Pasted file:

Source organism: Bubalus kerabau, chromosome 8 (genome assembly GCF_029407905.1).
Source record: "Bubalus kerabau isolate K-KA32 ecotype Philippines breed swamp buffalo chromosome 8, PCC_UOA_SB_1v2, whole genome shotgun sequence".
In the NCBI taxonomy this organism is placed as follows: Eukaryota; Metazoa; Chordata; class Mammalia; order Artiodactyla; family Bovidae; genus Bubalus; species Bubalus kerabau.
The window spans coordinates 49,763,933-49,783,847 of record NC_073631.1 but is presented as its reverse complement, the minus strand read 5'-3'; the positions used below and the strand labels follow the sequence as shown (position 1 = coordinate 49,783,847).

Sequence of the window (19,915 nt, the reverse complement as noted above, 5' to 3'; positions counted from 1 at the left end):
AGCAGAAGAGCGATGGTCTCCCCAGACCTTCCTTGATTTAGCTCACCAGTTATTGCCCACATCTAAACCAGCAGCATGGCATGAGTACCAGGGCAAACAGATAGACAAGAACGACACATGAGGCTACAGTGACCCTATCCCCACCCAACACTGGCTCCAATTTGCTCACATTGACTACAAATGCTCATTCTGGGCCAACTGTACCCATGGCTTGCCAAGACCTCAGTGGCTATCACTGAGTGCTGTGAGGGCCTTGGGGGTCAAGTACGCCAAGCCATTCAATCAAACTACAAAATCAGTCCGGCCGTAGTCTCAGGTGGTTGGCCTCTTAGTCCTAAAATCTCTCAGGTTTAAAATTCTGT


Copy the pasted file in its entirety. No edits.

Source organism: Bubalus kerabau, chromosome 8 (genome assembly GCF_029407905.1).
Source record: "Bubalus kerabau isolate K-KA32 ecotype Philippines breed swamp buffalo chromosome 8, PCC_UOA_SB_1v2, whole genome shotgun sequence".
In the NCBI taxonomy this organism is placed as follows: Eukaryota; Metazoa; Chordata; class Mammalia; order Artiodactyla; family Bovidae; genus Bubalus; species Bubalus kerabau.
The window spans coordinates 49,763,933-49,783,847 of record NC_073631.1 but is presented as its reverse complement, the minus strand read 5'-3'; the positions used below and the strand labels follow the sequence as shown (position 1 = coordinate 49,783,847).

Sequence of the window (19,915 nt, the reverse complement as noted above, 5' to 3'; positions counted from 1 at the left end):
AGCAGAAGAGCGATGGTCTCCCCAGACCTTCCTTGATTTAGCTCACCAGTTATTGCCCACATCTAAACCAGCAGCATGGCATGAGTACCAGGGCAAACAGATAGACAAGAACGACACATGAGGCTACAGTGACCCTATCCCCACCCAACACTGGCTCCAATTTGCTCACATTGACTACAAATGCTCATTCTGGGCCAACTGTACCCATGGCTTGCCAAGACCTCAGTGGCTATCACTGAGTGCTGTGAGGGCCTTGGGGGTCAAGTACGCCAAGCCATTCAATCAAACTACAAAATCAGTCCGGCCGTAGTCTCAGGTGGTTGGCCTCTTAGTCCTAAAATCTCTCAGGTTTAAAATTCTGT